This area is arguably the nicest city in the east of Thailand to visit, and there is quite a bit to see and do both in the town and nearby. There’s a real mix of architectural styles, from Thailand’s largest Catholic Cathedral to a Thai-Chinese temple. The entire old-town area, including a superb gems market, is full of atmosphere and history and can be easily explored on foot. It’s the quintessential part of Chanthaburi and not to be missed.
Unless you are using this as a stop off on between Bangkok and one of the nearby islands or to Cambodia, Chanthaburi is probably not the kind of place you would make your way to visit especially.
In the city, you can visit the world-class precious stones district in the town centre on Si Chan Road. On Fridays, Saturdays and Sunday mornings, it attracts a large crowd of gem dealers and is well worth a visit. There are two road bridges and one footbridge crossing the Chanthaburi River which flows through the city. A small collection of bars and restaurants spreads along both banks of the river (in between the two road bridges) and is nice to wander around. The City Pillar and the King Taksin Shrine are on Tha Luang Road at the northern end of town, in front of the Taksin Military barracks. Opposite the shrine stands the ancient, former town hall which was erected during the reign of King Rama VI. Thailand's largest Catholic cathedral, the Cathedral of the Immaculate Conception, was built here in 1909 and stands on Chanthanimit Road, next to the riverbank – It’s difficult to miss! Worth a peek inside if you get a chance. Wat Kate Na Boonyaram, a Thai-Chinese temple, is in the centre of town, and a few hundred metres west of the Wat is the town's largest market, Talaat Nam Phu.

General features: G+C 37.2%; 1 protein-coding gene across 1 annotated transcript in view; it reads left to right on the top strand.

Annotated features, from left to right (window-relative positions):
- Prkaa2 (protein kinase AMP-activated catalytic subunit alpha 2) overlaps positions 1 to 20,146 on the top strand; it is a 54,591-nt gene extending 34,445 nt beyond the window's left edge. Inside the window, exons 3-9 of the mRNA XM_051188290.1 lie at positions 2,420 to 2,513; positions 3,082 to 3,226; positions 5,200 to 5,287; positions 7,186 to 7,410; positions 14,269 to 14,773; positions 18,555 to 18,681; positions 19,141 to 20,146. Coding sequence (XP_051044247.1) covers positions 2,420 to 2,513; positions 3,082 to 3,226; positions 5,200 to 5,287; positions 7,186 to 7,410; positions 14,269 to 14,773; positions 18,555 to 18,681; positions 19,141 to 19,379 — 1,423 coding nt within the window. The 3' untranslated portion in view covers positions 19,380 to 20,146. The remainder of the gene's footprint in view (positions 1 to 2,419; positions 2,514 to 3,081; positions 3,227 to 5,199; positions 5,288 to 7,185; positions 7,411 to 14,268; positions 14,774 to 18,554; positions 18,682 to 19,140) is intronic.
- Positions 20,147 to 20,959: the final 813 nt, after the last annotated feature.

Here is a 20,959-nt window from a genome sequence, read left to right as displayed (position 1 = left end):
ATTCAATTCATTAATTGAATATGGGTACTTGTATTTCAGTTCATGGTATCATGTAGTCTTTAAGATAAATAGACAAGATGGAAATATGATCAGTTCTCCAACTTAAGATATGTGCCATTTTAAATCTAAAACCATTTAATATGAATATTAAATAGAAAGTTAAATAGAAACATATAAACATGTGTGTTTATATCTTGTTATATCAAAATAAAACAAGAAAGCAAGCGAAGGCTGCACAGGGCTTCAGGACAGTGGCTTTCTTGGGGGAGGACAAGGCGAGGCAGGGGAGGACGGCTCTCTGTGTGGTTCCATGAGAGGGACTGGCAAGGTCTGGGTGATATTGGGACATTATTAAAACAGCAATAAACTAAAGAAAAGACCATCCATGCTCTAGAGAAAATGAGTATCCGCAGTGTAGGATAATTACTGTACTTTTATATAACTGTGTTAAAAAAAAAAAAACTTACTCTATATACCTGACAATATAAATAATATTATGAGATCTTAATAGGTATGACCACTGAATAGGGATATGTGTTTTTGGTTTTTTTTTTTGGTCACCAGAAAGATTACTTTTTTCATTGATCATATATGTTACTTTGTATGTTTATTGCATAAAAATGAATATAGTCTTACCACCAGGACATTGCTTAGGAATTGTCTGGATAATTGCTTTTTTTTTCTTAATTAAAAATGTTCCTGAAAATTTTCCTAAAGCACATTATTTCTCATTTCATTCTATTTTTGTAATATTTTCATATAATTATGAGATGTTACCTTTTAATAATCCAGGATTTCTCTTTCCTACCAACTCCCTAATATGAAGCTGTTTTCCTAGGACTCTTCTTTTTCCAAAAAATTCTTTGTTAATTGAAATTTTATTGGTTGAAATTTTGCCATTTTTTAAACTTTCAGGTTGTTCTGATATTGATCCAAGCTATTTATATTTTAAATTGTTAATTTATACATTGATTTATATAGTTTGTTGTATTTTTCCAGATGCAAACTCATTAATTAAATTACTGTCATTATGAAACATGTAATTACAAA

Here are some places of interest out of town, but not too far away, which are worth a few hours or even a day or more of your time. Wat Thong Thua is a temple, 4 km from town on the Sukhumvit Highway. It is the site of an ancient Bot, built in a Khmer style and there is a large collection of ancient Khmer sculptures. Nearby is the Muang Phaniat archaeological site, dating from the 7th-12th centuries, which contains the remains of Khmer religious sanctuaries and moats which mark the ancient town limits. Khlong Narai Waterfall is just 15km from the city centre; entry is free. Phliu Waterfall is 20km from town. Here is a large, 3-level waterfall with a pool where you can swim. There is also a small 'trail' through the jungle. Entry fee is 200B. Thok Nong Waterfall is around 35km from town. There are many pools to swim and a quiet area by the river to relax. Entry fee is 200B, and you can combine this visit with Phliu waterfall by using the same ticket. Namtokphlio National Park is 14km from town. There is a famous waterfall where you can swim and also enjoy a trek through the jungles and mountains. Hat Ao Yang is a small beach some 2km before Namtokphlio National Park. It's a nice shady beach and offers accommodation for visitors. Laem Singh Beach is a charming beach with a famous rock that is shaped like a lion. There is a beachside restaurant and you can take a boat from here over to Koh Chula island.
The city and province of the same name are mainly known for its tropical fruits - especially durians - its gemstones, its unspoilt fishing villages, its tranquil, sandy beaches, and high hills with verdant forests and scenic waterfalls. Also known as the "City Of The Moon", the city lies on the Chanthaburi River which runs into the Gulf of Thailand. There is much history here, and the town was once part of French Indochina. It was occupied by French military for 12 years in the late nineteenth century, and to this day, a significant minority of the citizens are of Vietnamese origin. You will also see evidence of Khmer, Mon, Chinese, Shan, Burmese and even French characteristics in the features of the locals. The same applies to the architecture in the ancient shop houses and Chinese temples that run alongside the Catholic cathedral that nestles on the riverbank.